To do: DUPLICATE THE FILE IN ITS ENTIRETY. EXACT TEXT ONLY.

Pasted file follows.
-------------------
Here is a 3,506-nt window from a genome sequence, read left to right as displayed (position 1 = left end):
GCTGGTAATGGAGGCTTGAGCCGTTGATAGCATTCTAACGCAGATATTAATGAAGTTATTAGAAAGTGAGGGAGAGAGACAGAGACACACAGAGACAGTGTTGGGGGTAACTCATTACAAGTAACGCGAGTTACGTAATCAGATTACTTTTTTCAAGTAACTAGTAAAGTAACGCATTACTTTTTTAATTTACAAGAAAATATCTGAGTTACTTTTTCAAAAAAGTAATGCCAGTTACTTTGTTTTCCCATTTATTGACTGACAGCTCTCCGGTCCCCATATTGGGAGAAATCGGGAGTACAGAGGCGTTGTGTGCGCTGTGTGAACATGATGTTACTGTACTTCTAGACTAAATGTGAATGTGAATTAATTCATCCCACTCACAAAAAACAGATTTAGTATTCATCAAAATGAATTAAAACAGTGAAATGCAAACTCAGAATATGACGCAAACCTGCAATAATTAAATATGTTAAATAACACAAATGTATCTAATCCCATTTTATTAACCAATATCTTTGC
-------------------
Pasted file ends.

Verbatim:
Here is a 3,506-nt window from a genome sequence, read left to right as displayed (position 1 = left end):
GCTGGTAATGGAGGCTTGAGCCGTTGATAGCATTCTAACGCAGATATTAATGAAGTTATTAGAAAGTGAGGGAGAGAGACAGAGACACACAGAGACAGTGTTGGGGGTAACTCATTACAAGTAACGCGAGTTACGTAATCAGATTACTTTTTTCAAGTAACTAGTAAAGTAACGCATTACTTTTTTAATTTACAAGAAAATATCTGAGTTACTTTTTCAAAAAAGTAATGCCAGTTACTTTGTTTTCCCATTTATTGACTGACAGCTCTCCGGTCCCCATATTGGGAGAAATCGGGAGTACAGAGGCGTTGTGTGCGCTGTGTGAACATGATGTTACTGTACTTCTAGACTAAATGTGAATGTGAATTAATTCATCCCACTCACAAAAAACAGATTTAGTATTCATCAAAATGAATTAAAACAGTGAAATGCAAACTCAGAATATGACGCAAACCTGCAATAATTAAATATGTTAAATAACACAAATGTATCTAATCCCATTTTATTAACCAATATCTTTGC